Handel’s English pastoral masque Acis and Galatea was commissioned by James Brydges, Earl of Carnavon and later Duke of Chandos, and had it first performance sometime between 1718-20 at Cannons, the stately home on the grand Middlesex estate where Brydges maintained a group of musicians for his chapel and private entertainments.

Gerald Barry's The Intelligence Park at the ROH's Linbury Theatre

Walk for 10 minutes or so due north of the Royal Opera House in Covent Garden and you come to Brunswick Square, home to the Foundling Museum which was established in 1739 by the philanthropist Thomas Coram to care for children lost but lucky.

O19’s Phat Philly Phantasy

It is hard to imagine a more animated, engaging, and musically accomplished night at the Academy of Music than with Opera Philadelphia’s winning new staging of The Love for Three Oranges.

Agrippina: Barrie Kosky brings farce and frolics to the ROH

She makes a virtue of her deceit, her own accusers come to her defence, and her crime brings her reward. Agrippina - great-granddaughter of Augustus Caesar, sister of Caligula, wife of Emperor Claudius - might seem to offer those present-day politicians hungry for power an object lesson in how to satisfy their ambition.

Billy Budd in San Francisco

San Francisco Opera’s Billy Budd confirms once again that Britten’s reworking of Melville’s novella is among the great masterpieces of the repertory. It boasted an exemplary cast in an exemplary production, and enlightened conducting.

OPERA TODAY ARCHIVES »

Performances

Henry Purcell by John Closterman
10 Feb 2012

Dido and Aeneas, Manitoba

Winnipeg music lovers were willingly transported back several centuries as Daniel Taylor and Montreal-based Theatre of Early Music graced Westminster United Church with a program of infrequently heard music.

Henry Purcell: Dido Aeneas

Theatre of Early Music and Manitoba Opera/Manitoba Chamber Orchestra, Westminster United Church, Winnipeg, February 7-8

Above: Henry Purcell by John Closterman

 

This co-production by the Manitoba Chamber Orchestra and Manitoba Opera brought 17th century English baroque composer Henry Purcell’s Dido and Aeneas to the stage, along with a selection of his other solo works and with works by Tallis and Handel.

The 50-minute Dido and Aeneas is heralded by many as the very first English language opera and, despite the lack of costumes or sets, it leapt to life before our eyes. This matchless ensemble was a joy from beginning to end. It was incredible to discover that while each splendid soloist was truly unique, possessing a timbre, expression and tone all their own, they combined as a chorus into a superbly blended unit. Taylor moved seamlessly from conductor to countertenor soloist (in the role of the evil Sorceress.) He led an accomplished seven-piece baroque orchestra (including lute) with a subtle touch, resulting in an impressively authentic rendition.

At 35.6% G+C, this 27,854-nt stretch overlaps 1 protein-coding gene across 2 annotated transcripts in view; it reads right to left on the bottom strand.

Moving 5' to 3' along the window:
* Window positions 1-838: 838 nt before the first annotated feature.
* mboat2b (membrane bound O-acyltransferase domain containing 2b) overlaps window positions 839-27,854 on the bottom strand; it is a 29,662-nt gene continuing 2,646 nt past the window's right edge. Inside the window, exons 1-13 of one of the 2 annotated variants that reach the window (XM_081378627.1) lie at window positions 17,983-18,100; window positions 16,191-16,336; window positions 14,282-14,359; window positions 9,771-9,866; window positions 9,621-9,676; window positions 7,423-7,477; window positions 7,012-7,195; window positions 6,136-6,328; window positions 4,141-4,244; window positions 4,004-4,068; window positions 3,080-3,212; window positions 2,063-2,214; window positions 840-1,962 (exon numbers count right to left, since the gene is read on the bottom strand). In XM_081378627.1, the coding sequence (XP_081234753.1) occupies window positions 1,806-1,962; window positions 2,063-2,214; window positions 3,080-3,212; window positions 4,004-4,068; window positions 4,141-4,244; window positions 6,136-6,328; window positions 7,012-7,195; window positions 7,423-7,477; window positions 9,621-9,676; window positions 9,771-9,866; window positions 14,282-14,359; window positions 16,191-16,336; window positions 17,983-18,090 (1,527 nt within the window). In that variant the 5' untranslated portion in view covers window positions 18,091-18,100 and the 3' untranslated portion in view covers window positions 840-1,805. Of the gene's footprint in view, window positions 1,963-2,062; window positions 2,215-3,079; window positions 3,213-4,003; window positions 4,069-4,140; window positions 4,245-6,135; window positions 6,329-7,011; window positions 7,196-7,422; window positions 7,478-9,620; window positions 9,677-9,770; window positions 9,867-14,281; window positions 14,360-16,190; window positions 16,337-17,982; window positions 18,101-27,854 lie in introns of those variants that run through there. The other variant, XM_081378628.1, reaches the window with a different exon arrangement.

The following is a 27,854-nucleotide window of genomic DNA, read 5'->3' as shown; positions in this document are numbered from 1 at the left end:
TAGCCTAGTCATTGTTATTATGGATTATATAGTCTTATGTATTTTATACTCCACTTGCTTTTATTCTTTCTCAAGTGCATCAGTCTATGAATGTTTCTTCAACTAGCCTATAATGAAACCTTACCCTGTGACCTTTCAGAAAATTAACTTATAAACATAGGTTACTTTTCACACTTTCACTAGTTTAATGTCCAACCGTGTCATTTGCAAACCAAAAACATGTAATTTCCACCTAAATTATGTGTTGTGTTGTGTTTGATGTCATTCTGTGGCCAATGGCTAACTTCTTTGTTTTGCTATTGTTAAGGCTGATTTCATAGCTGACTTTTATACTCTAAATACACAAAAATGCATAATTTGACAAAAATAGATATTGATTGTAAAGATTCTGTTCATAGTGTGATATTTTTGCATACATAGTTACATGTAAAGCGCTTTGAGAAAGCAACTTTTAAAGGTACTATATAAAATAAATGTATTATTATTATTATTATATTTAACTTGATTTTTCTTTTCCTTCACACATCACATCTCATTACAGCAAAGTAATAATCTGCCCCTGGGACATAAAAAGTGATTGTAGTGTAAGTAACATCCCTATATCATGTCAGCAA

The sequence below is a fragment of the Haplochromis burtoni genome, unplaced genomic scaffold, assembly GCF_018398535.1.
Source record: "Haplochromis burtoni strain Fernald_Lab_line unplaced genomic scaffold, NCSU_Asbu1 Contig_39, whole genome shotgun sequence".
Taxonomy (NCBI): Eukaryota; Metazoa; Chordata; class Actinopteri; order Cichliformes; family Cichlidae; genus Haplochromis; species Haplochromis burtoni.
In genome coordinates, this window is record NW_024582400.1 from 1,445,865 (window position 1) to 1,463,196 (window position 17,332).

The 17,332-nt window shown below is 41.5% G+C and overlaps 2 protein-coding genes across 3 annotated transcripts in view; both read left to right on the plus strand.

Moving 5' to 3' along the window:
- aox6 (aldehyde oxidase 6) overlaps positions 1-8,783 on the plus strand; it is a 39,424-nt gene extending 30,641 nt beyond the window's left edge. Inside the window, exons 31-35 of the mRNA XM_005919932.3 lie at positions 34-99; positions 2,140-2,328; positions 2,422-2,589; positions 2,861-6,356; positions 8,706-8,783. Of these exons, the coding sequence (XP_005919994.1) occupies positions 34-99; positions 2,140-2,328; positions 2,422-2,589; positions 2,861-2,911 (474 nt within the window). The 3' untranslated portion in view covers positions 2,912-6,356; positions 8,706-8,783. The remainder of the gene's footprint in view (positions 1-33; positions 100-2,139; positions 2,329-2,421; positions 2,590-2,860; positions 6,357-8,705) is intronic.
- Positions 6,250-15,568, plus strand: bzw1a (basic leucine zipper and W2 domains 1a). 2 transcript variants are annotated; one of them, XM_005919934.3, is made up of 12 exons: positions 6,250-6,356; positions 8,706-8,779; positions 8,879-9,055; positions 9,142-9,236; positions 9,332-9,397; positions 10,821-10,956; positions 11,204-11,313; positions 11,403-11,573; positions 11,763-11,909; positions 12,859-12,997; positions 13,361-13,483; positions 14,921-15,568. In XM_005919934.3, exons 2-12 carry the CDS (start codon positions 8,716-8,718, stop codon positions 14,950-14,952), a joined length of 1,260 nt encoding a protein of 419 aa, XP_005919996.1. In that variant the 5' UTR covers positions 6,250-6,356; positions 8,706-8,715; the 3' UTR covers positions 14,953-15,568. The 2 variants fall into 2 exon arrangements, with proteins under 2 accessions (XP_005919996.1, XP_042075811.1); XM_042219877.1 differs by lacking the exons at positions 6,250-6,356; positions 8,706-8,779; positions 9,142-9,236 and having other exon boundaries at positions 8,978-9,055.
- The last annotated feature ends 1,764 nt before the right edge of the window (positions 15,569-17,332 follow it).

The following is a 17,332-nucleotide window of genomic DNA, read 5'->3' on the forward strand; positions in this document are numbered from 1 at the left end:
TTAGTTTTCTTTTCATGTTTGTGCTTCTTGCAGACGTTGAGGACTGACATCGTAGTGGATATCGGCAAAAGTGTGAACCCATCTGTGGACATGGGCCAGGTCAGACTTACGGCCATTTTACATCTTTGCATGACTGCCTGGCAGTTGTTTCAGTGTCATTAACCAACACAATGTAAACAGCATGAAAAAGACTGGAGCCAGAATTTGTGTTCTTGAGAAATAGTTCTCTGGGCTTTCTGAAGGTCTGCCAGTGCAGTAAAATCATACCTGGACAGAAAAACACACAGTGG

Soprano Noemi Kiss as Dido, Queen of Carthage, was in fine voice, sculpting deep feeling into her phrases, with the lightest of vibrato — suited to the era. We truly believed her when she sang of her predicament, her growing love for Aeneas. The famous aria/lament, “When I am laid in earth” was positively heart-wrenching as “remember me” hung in the air hauntingly, ensuring that we would.

Grace Davidson as Belinda, in whom Dido confides, brought a refreshing innocence to her role, with a lovely clarity of voice only curiously tinged with a somewhat lisping “s,” most noticeable in “Thanks to these lonesome vales …”

Aeneas was fittingly tall, dark and handsome with British-Canadian baritone Alexander Dobson truly living the part. Moving with dramatic conviction, he wooed Dido with his impressive range — a delightfully rich low register and surprisingly sweet ease up top as well. His flawless enunciation made the lyrics jump off the stage.

Taylor transformed himself from conductor to Sorceress by unleashing his mop of wavy hair and adopting a wild-eyed facial expression. With deliberation and intense audacity, he put forth his distinctive voice in a spotless soprano range, with timbre and texture that are purely Taylor. His divinely voiced cohorts, witches Meara Conway, soprano and Meg Bragle, mezzo were deliciously conniving, chuckling over their conspiracy.

Agnes Zsigovics as the Second Woman brought the same ringing tone she employed in her earlier solo, “Pilgrim’s Home” from Handel’s Theodora. Her clean, assertive style sets her apart.

Tenor Benjamin Butterfield had but a cameo role as the sailor in the production, but how he milked it! With true nautical spirit, he urged his colleagues on with smiling singing and plenty of hand rubbing. Fortunately, we had another opportunity to hear this peerless artist in “Total Eclipse” from Handel’s Samson in the first half of the program. We were immediately struck by the ease and passion of his delivery and the dazzling tone purity.

The epitome of control, the chorus ended this mesmerizing performance with a gossamer sadness that left the audience silent — until they erupted into a much-deserved standing ovation.

Gwenda Nemerofsky

Send to a friend

Send a link to this article to a friend with an optional message.

Friend's Email Address: (required)

Your Email Address: (required)

Message (optional):